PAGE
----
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Letter to the Editor
36 (
); 60-61

Pediatric specialty and superspecialty training amid coronavirus disease 2019 pandemic: A thought to ponder

Department of Pediatric Neurology Post Graduate Institute of Medical Education and Research, Chandigarh, India
Department of Pediatric Endocrinology Unit, Post Graduate Institute of Medical Education and Research, Chandigarh, India
Corresponding author: Lokesh Saini, Department of Pediatric Neurology, Post Graduate Institute of Medical Education and Research, Chandigarh, India.
This is an open-access article distributed under the terms of the Creative Commons Attribution-Non Commercial-Share Alike 4.0 License, which allows others to remix, tweak, and build upon the work non-commercially, as long as the author is credited and the new creations are licensed under the identical terms.

How to cite this article: Bhanudeep S, Madaan P, Yadav J, Saini L. Pediatric specialty and superspecialty training amid coronavirus disease 2019 pandemic: A thought to ponder. Karnataka Paediatr J 2021;36(1):60-1.

Dear Editor,

Coronavirus disease 2019 (COVID-19) has disrupted the public health and the whole world is grappling with the new realities of life. Despite the acute dissident on patient care, the long-lasting bearings are not yet discernible. One of the consequences is the ongoing hindrance in the training of pediatric specialty and superspecialties in teaching hospitals. The academic curriculum of the pediatric superspecialties such as hemato-oncology, neurology, nephrology, endocrinology, and clinical immunology has been gravely impacted. This pandemic has led to an indelible modification in the learning and perception of future pediatricians and pediatric superspecialists. The conventional bedside teaching has been completely stopped as the focus of teaching hospitals has been shifted from teaching to the provision of care to the children struck by the pandemic. Clinical examinations are minimally used and the diagnosis and management primarily rely on a good history and investigations. The process of reaching a diagnosis has been completely disjointed.[1]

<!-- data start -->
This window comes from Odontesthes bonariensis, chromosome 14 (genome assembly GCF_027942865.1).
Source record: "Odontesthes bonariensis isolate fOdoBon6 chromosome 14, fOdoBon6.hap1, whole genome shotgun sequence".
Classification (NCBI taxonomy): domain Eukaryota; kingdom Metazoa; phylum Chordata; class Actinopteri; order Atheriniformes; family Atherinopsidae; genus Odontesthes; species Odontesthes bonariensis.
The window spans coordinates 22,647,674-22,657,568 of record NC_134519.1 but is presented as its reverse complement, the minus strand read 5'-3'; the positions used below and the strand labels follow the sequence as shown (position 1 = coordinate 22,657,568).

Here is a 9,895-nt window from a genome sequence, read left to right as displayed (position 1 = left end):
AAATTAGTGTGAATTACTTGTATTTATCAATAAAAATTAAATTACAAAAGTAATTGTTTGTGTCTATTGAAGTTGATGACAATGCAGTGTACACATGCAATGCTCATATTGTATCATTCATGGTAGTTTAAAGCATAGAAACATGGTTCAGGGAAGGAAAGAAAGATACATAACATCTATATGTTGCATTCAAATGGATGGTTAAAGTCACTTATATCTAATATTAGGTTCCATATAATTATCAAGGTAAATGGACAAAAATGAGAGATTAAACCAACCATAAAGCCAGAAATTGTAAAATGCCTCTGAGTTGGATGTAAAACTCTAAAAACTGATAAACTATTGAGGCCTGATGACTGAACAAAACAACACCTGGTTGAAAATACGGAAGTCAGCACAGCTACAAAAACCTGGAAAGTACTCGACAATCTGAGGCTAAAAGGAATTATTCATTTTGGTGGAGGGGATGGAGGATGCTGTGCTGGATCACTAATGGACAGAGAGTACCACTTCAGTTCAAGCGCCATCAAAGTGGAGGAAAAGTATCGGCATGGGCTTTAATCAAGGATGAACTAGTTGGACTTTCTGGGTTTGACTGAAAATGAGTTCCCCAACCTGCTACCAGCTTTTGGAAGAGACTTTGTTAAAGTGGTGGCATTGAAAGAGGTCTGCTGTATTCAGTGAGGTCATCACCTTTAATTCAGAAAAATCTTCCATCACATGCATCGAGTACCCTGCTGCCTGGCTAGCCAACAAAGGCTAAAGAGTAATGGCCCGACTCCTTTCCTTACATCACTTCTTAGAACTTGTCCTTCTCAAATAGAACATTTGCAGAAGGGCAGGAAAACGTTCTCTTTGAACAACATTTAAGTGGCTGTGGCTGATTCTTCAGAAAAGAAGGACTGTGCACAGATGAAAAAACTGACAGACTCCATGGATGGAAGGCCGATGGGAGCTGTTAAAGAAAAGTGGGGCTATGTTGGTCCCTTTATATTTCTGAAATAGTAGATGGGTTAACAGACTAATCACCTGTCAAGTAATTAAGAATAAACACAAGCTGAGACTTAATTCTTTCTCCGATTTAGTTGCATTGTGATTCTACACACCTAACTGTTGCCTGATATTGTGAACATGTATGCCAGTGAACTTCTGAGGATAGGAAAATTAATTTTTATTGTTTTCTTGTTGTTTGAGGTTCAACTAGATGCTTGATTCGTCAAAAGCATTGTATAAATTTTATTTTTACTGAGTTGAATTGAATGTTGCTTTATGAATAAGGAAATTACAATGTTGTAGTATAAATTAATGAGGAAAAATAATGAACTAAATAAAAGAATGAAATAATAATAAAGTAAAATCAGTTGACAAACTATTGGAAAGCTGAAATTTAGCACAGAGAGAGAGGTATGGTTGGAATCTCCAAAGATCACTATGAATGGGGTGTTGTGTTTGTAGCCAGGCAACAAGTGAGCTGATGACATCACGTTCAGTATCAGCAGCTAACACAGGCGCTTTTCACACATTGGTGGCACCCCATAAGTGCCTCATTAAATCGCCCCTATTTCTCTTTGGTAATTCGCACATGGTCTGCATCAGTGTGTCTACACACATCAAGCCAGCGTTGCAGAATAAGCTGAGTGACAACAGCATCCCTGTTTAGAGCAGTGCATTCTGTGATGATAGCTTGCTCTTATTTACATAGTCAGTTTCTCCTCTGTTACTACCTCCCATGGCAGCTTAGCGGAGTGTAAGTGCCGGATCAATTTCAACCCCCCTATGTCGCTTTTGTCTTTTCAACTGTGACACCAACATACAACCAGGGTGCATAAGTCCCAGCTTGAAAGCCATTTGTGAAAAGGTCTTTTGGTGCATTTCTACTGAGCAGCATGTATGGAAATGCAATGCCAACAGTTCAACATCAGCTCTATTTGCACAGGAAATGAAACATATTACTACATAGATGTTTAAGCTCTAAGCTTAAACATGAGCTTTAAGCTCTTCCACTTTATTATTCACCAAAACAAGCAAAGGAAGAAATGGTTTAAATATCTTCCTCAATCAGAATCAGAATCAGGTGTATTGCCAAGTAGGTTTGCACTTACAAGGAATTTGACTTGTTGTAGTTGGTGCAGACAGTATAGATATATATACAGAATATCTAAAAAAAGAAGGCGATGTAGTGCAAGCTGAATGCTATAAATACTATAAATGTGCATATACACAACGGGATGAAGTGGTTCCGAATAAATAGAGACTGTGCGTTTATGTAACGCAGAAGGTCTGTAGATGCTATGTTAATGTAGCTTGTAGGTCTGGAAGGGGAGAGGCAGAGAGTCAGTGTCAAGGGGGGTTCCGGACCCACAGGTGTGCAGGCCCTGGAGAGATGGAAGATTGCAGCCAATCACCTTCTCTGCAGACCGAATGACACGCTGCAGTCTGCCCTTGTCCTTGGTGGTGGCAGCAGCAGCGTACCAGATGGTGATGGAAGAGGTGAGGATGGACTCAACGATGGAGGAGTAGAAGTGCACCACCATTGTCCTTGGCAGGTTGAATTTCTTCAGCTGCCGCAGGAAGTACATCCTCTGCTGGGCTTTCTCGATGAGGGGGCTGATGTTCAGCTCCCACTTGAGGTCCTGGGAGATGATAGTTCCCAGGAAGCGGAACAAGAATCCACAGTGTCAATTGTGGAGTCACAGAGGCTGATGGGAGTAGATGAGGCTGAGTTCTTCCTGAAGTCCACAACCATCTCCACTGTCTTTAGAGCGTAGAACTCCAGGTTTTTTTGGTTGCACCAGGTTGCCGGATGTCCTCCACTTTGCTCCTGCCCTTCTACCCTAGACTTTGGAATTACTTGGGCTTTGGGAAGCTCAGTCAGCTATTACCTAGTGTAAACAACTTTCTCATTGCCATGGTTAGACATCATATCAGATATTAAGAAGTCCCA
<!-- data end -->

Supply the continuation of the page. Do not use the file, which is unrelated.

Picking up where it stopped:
Academics have suffered the most. All the morning academics have been switched to online teaching in an attempt to continue medical teaching. However, a lot of residents and faculties are not interested in attending the same with most residents being tired of this format. Hence, this mode of learning is far from satisfactory as compared to physical academics.[2,3] Many of the superspecialties also acquire knowledge through specialized procedures in their specialized laboratories such as electrophysiology laboratories, endoscopy services, molecular techniques, and bronchoscopy. All these specialized procedures have greatly reduced due to the closure of outpatient services and a drastic reduction in patients visiting hospitals because of the pandemic. Even the parents avoid bringing children to tertiary care referral hospitals for tedious diagnostic exercises and non-life-threatening concerns. The evolution of telemedicine has also changed the clinical landscape minimizing the outpatient encounters.[4] However, the importance of bedside history and examination cannot be overlooked.[4] COVID-19 has altered the conduct of exit examinations for residents with clinical examination assessment being largely replaced by virtual objective structured clinical examination platforms. Besides, the COVID-19 pandemic has also adversely affected the physical and emotional well-being of the pediatric residents. A recent study revealed that nearly half of the residents suffered from symptoms of anxiety, depression, and distress.[4] Considering the endless struggles of the resident community to learn and attend to patient needs during the pandemic, the culture of professionalism and altruism needs to be redefined.[2-4]

Declaration of patient consent

Patient’s consent not required as there are no patients in this study.

Financial support and sponsorship


Conflicts of interest

There are no conflicts of interest.


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